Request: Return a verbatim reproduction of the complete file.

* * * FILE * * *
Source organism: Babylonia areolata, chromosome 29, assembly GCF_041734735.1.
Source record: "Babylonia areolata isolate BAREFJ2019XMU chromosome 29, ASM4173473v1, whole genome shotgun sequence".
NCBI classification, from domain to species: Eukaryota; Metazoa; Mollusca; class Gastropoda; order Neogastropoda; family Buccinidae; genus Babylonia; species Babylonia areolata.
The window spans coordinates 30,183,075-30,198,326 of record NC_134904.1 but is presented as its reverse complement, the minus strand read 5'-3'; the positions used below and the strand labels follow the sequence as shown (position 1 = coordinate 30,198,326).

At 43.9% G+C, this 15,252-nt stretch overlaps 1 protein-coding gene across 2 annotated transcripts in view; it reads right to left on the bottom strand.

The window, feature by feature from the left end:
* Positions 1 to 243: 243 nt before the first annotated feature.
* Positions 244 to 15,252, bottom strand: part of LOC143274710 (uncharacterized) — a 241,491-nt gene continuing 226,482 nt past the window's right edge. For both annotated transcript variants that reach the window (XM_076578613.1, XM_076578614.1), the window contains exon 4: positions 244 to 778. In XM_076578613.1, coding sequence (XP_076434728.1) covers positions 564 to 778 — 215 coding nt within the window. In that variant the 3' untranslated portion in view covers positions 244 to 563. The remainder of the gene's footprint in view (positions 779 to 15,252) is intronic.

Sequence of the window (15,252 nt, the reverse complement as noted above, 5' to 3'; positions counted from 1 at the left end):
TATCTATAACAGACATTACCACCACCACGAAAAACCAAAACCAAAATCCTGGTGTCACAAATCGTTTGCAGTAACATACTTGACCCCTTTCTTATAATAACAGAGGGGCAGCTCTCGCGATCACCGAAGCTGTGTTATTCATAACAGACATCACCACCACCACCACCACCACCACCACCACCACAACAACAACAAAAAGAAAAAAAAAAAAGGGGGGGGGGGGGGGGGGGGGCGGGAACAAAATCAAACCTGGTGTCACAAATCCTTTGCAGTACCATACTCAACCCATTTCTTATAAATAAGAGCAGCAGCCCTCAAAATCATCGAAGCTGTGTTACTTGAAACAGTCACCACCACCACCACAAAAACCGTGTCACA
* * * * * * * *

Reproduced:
Source organism: Babylonia areolata, chromosome 29, assembly GCF_041734735.1.
Source record: "Babylonia areolata isolate BAREFJ2019XMU chromosome 29, ASM4173473v1, whole genome shotgun sequence".
NCBI classification, from domain to species: Eukaryota; Metazoa; Mollusca; class Gastropoda; order Neogastropoda; family Buccinidae; genus Babylonia; species Babylonia areolata.
The window spans coordinates 30,183,075-30,198,326 of record NC_134904.1 but is presented as its reverse complement, the minus strand read 5'-3'; the positions used below and the strand labels follow the sequence as shown (position 1 = coordinate 30,198,326).

At 43.9% G+C, this 15,252-nt stretch overlaps 1 protein-coding gene across 2 annotated transcripts in view; it reads right to left on the bottom strand.

The window, feature by feature from the left end:
* Positions 1 to 243: 243 nt before the first annotated feature.
* Positions 244 to 15,252, bottom strand: part of LOC143274710 (uncharacterized) — a 241,491-nt gene continuing 226,482 nt past the window's right edge. For both annotated transcript variants that reach the window (XM_076578613.1, XM_076578614.1), the window contains exon 4: positions 244 to 778. In XM_076578613.1, coding sequence (XP_076434728.1) covers positions 564 to 778 — 215 coding nt within the window. In that variant the 3' untranslated portion in view covers positions 244 to 563. The remainder of the gene's footprint in view (positions 779 to 15,252) is intronic.

Sequence of the window (15,252 nt, the reverse complement as noted above, 5' to 3'; positions counted from 1 at the left end):
TATCTATAACAGACATTACCACCACCACGAAAAACCAAAACCAAAATCCTGGTGTCACAAATCGTTTGCAGTAACATACTTGACCCCTTTCTTATAATAACAGAGGGGCAGCTCTCGCGATCACCGAAGCTGTGTTATTCATAACAGACATCACCACCACCACCACCACCACCACCACCACCACAACAACAACAAAAAGAAAAAAAAAAAAGGGGGGGGGGGGGGGGGGGGGCGGGAACAAAATCAAACCTGGTGTCACAAATCCTTTGCAGTACCATACTCAACCCATTTCTTATAAATAAGAGCAGCAGCCCTCAAAATCATCGAAGCTGTGTTACTTGAAACAGTCACCACCACCACCACAAAAACCGTGTCACA